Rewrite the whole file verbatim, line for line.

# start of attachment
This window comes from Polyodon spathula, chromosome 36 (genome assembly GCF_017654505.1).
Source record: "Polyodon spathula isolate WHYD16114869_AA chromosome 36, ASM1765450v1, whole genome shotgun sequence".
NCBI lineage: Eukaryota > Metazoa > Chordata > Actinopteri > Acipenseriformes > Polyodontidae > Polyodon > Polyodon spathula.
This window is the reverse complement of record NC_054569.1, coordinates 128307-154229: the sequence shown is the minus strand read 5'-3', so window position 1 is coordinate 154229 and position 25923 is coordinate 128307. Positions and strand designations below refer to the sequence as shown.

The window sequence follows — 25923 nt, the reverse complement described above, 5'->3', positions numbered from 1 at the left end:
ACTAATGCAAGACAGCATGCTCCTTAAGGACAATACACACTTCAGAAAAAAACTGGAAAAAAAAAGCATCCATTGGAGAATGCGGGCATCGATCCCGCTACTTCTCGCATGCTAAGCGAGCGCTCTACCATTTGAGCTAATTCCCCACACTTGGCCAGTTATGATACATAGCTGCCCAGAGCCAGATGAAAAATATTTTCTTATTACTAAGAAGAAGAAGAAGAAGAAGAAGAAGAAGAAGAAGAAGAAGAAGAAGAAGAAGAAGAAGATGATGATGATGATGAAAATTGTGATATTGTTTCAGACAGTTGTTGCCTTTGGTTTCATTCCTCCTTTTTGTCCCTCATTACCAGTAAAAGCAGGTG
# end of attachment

This window comes from Polyodon spathula, chromosome 36 (genome assembly GCF_017654505.1).
Source record: "Polyodon spathula isolate WHYD16114869_AA chromosome 36, ASM1765450v1, whole genome shotgun sequence".
NCBI lineage: Eukaryota > Metazoa > Chordata > Actinopteri > Acipenseriformes > Polyodontidae > Polyodon > Polyodon spathula.
This window is the reverse complement of record NC_054569.1, coordinates 128307-154229: the sequence shown is the minus strand read 5'-3', so window position 1 is coordinate 154229 and position 25923 is coordinate 128307. Positions and strand designations below refer to the sequence as shown.

The window sequence follows — 25923 nt, the reverse complement described above, 5'->3', positions numbered from 1 at the left end:
ACTAATGCAAGACAGCATGCTCCTTAAGGACAATACACACTTCAGAAAAAAACTGGAAAAAAAAAGCATCCATTGGAGAATGCGGGCATCGATCCCGCTACTTCTCGCATGCTAAGCGAGCGCTCTACCATTTGAGCTAATTCCCCACACTTGGCCAGTTATGATACATAGCTGCCCAGAGCCAGATGAAAAATATTTTCTTATTACTAAGAAGAAGAAGAAGAAGAAGAAGAAGAAGAAGAAGAAGAAGAAGAAGAAGAAGAAGAAGATGATGATGATGATGAAAATTGTGATATTGTTTCAGACAGTTGTTGCCTTTGGTTTCATTCCTCCTTTTTGTCCCTCATTACCAGTAAAAGCAGGTG